HELP! I’M A SPIRITUAL FAKE by William Boekestein for Core Christianity

Very few people I know are deluded enough to say they never sin. We all know better. We betray even our own sense of right and wrong often enough to leave us convinced we have a problem.

But as much as possible we don’t want others to know better. The thought of owning our faults scares us. We think we would lose credibility if we told the truth about our struggles. Transparency would expose us for the highly flawed people we know we are. So we downplay our sin and puff up our righteousness. We admit that are not perfect but rarely identify specific sins. We tacitly believe that by hiding our sin we maintain our integrity. We prefer the story of our obedience even if it is pure fiction. We play spiritual charades to maintain a façade of goodness. We move the lines; “Flee sexual immorality” (1 Cor. 6:18) becomes “don’t have extra-marital sex.” Voilà, I’m not so bad! We compare ourselves with others or our past selves; nothing like a worse sinner to make me seem okay. We skew the facts. I view pornography without lusting. I simply find the pictures beautiful. We make up (and stringently obey) rules that our community respects but which God might care nothing about.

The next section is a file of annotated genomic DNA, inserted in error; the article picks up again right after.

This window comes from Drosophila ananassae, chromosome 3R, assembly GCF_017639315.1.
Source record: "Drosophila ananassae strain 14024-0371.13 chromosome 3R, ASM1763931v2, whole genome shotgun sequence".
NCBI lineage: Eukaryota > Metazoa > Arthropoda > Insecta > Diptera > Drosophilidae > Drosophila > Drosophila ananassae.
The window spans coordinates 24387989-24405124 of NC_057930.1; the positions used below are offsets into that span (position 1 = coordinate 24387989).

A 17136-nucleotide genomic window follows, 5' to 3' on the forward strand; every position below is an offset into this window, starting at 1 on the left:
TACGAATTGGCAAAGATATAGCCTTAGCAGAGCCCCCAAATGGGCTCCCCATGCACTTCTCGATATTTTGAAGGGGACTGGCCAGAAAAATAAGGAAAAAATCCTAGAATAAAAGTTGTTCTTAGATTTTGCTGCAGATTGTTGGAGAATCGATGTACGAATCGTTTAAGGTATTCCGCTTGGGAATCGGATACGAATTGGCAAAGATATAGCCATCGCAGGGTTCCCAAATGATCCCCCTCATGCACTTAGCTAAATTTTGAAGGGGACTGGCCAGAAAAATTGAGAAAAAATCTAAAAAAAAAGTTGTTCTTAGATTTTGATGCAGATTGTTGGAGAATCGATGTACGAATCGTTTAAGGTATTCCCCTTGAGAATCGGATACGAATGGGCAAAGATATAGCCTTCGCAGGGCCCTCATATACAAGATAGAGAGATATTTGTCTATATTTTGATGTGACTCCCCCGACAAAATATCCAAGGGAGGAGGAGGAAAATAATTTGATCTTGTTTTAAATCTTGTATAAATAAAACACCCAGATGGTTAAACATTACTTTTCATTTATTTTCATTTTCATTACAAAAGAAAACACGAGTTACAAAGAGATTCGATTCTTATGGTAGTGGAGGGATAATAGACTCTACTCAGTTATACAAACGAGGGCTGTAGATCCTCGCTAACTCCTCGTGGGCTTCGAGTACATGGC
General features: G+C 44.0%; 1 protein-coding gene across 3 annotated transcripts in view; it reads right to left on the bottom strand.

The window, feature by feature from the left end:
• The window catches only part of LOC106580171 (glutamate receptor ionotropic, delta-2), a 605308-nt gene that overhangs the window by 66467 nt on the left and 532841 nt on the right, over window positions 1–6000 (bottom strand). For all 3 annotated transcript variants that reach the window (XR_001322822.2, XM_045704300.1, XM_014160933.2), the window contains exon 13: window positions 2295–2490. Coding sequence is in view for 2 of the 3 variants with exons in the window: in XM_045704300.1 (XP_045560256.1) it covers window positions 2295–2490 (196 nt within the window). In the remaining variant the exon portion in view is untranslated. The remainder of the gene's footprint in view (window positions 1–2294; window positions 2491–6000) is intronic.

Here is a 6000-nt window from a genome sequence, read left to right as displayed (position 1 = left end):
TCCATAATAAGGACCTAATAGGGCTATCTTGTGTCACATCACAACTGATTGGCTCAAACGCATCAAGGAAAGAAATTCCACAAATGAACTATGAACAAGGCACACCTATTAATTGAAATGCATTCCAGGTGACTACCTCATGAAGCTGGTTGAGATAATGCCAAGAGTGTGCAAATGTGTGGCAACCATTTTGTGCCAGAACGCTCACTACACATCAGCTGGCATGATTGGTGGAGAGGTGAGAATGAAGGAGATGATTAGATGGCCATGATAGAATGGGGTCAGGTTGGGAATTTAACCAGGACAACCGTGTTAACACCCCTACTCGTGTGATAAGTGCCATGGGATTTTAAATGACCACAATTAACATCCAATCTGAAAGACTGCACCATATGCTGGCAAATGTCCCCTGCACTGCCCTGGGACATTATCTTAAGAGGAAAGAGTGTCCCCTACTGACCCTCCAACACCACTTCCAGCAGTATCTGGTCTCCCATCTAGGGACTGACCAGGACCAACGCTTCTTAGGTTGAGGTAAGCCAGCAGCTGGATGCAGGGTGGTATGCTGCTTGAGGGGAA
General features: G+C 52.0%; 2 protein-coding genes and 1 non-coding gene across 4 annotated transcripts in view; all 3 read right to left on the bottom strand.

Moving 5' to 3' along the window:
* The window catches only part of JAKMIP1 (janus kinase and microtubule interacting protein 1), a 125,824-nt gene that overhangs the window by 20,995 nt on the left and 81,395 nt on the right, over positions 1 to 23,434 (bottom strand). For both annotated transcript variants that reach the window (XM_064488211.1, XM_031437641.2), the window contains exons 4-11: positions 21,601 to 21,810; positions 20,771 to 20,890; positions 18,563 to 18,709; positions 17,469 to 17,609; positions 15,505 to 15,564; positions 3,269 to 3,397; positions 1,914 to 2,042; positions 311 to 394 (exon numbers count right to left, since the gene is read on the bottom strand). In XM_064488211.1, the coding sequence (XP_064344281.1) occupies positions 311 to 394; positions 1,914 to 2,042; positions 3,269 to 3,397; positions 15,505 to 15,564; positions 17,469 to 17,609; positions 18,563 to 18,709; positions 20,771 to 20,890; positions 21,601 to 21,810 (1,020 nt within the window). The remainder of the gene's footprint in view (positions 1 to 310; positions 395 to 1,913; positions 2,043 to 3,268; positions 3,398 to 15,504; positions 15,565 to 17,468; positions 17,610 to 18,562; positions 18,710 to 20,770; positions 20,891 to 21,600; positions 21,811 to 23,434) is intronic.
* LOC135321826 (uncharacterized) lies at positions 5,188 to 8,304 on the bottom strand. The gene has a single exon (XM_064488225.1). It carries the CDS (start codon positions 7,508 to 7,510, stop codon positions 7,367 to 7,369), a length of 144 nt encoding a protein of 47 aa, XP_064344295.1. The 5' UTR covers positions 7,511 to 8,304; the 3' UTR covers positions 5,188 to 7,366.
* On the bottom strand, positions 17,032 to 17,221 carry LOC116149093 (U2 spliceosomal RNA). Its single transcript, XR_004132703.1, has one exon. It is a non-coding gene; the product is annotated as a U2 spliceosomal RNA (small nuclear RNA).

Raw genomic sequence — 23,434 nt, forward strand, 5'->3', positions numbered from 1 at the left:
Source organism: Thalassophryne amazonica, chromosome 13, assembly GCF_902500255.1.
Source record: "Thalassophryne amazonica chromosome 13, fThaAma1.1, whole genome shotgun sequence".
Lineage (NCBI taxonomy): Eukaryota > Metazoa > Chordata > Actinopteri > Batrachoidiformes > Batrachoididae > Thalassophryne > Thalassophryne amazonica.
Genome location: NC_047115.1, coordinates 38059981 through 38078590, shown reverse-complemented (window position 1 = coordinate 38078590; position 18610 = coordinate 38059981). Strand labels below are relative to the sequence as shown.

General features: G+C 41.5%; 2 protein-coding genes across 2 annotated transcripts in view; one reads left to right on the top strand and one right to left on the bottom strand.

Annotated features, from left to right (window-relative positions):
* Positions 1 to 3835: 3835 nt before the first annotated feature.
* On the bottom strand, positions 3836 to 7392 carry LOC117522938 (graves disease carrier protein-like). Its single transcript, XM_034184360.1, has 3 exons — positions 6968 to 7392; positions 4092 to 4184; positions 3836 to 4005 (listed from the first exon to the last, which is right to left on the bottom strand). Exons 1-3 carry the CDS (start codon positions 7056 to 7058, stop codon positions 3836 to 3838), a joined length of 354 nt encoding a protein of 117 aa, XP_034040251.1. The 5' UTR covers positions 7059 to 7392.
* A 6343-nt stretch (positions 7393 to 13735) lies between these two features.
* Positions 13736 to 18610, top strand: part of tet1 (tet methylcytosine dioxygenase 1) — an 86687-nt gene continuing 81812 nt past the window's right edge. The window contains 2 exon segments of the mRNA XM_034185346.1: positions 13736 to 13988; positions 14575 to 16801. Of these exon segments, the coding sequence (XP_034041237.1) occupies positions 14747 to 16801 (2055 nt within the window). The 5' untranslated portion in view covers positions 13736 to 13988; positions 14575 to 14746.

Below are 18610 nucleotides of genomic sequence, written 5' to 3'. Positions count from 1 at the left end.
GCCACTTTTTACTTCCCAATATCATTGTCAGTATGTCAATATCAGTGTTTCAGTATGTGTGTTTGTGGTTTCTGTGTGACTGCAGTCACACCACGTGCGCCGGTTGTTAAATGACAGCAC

But God warns us: “If we say we have no sin, we deceive ourselves, and the truth is not in us” (1 John 1:8). Walking in the light (1:7) is not a show of morality in which we exaggerate our holiness. Puffed up piety never made a person close to God. The more we cultivate a religion based on maintaining appearances the more the façade of godliness becomes our comfort instead of Christ.

There is an alternative: “If we confess our sins…” (1:9). In the gospels it was the people who couldn’t pretend credibility who were first to admit their brokenness. The “sinners” couldn’t play the game of keeping up appearances. So they surrendered to Jesus and found salvation. The Scribes and Pharisees bluffed righteousness; they had a persona to maintain. They couldn’t disappoint their audience. So they minimized their sin and failed to walk with God. We practice liberating confession when we are open enough with God to get specific about our moral failures and the innate faults that lead to those failures.

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